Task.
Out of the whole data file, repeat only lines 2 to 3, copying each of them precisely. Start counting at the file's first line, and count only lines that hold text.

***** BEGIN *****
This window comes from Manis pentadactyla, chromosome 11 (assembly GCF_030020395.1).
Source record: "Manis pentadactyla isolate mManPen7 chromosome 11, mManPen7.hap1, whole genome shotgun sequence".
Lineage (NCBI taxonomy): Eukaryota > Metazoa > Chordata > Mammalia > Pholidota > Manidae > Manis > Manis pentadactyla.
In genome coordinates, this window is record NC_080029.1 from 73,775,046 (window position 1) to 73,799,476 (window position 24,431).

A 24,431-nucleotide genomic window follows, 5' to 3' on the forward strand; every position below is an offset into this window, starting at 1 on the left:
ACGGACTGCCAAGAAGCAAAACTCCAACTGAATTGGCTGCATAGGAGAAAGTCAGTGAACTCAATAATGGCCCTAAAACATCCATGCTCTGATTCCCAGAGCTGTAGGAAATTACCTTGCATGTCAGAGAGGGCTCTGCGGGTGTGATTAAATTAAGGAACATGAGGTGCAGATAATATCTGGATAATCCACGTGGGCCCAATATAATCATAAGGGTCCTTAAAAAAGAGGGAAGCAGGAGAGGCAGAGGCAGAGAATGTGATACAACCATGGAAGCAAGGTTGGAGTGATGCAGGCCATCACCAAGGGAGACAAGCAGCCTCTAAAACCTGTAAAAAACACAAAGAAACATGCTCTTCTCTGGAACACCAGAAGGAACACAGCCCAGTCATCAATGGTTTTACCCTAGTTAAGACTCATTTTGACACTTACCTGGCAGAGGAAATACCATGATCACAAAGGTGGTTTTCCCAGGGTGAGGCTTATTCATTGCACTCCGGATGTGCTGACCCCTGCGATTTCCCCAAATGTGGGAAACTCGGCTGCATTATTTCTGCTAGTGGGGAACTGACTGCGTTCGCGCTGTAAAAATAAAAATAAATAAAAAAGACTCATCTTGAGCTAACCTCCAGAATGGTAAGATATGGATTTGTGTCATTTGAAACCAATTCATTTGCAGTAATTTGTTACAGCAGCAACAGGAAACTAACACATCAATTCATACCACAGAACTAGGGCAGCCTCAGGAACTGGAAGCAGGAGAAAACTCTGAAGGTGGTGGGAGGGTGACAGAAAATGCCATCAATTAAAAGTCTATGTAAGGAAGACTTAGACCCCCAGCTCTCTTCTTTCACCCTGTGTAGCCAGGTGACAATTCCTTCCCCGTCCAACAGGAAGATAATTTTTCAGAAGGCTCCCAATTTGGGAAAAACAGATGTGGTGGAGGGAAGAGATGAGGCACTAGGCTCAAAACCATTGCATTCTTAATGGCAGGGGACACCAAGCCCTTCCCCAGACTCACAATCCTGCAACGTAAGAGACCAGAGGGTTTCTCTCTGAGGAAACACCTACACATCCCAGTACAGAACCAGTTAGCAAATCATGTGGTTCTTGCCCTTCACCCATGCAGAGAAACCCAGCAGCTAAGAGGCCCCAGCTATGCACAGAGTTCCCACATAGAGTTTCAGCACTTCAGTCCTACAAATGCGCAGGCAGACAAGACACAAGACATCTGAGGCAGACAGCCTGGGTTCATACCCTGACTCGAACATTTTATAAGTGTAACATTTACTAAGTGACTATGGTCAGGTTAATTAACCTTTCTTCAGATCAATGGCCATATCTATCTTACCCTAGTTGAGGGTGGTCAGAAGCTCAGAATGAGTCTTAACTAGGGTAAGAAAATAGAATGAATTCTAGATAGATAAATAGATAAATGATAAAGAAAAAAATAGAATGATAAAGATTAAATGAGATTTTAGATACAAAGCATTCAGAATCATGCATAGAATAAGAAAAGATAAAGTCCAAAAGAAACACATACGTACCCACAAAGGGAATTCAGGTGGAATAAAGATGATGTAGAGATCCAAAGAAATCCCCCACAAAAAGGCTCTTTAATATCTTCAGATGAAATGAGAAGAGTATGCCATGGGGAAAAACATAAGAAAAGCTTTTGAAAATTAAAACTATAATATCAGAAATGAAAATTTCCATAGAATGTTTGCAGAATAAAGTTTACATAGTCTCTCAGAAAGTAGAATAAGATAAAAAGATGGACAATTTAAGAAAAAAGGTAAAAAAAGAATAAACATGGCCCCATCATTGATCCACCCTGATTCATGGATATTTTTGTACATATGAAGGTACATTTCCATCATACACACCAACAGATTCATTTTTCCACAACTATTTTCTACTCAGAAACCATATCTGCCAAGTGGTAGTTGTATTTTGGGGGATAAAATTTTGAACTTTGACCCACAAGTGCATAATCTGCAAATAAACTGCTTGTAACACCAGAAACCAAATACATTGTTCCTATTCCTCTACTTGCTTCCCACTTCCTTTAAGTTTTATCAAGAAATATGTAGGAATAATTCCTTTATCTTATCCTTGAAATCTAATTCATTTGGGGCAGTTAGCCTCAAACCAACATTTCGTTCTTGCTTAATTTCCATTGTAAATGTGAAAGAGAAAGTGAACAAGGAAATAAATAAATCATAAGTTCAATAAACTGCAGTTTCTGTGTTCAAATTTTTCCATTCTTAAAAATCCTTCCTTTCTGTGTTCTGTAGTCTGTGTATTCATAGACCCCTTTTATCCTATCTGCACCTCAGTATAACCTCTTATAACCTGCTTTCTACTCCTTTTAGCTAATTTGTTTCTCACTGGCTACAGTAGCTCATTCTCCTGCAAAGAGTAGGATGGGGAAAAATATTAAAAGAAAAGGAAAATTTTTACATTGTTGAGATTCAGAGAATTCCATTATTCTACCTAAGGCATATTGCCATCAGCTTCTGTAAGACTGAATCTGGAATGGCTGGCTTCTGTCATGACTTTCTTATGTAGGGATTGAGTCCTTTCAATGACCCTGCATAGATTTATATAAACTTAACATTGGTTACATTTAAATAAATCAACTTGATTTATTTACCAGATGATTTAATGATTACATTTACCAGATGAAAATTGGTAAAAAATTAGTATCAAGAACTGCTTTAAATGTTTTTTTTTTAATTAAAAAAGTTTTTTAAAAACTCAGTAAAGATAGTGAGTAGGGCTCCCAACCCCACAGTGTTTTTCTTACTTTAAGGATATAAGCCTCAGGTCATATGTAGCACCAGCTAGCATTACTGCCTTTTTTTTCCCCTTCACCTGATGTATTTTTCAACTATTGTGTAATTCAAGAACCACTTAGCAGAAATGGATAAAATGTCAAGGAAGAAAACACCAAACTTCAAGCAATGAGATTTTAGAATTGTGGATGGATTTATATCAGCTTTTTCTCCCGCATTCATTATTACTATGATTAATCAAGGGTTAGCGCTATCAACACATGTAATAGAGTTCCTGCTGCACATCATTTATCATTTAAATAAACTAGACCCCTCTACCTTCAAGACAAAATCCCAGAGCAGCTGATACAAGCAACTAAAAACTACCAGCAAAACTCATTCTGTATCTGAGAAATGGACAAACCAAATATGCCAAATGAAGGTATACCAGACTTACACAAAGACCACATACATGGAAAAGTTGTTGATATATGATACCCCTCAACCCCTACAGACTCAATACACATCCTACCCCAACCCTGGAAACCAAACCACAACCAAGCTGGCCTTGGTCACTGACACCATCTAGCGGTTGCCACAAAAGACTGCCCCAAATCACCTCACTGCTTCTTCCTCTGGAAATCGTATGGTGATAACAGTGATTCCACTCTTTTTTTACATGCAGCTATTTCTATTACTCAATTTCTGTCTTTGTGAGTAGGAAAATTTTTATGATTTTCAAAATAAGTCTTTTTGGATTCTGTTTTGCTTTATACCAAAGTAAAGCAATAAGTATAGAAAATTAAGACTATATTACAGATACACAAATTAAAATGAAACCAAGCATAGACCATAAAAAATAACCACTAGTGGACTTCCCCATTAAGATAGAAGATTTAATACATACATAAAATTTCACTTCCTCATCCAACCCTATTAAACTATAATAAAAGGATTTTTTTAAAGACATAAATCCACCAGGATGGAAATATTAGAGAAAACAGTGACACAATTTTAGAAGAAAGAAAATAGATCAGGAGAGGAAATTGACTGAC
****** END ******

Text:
Source record: "Manis pentadactyla isolate mManPen7 chromosome 11, mManPen7.hap1, whole genome shotgun sequence".
Lineage (NCBI taxonomy): Eukaryota > Metazoa > Chordata > Mammalia > Pholidota > Manidae > Manis > Manis pentadactyla.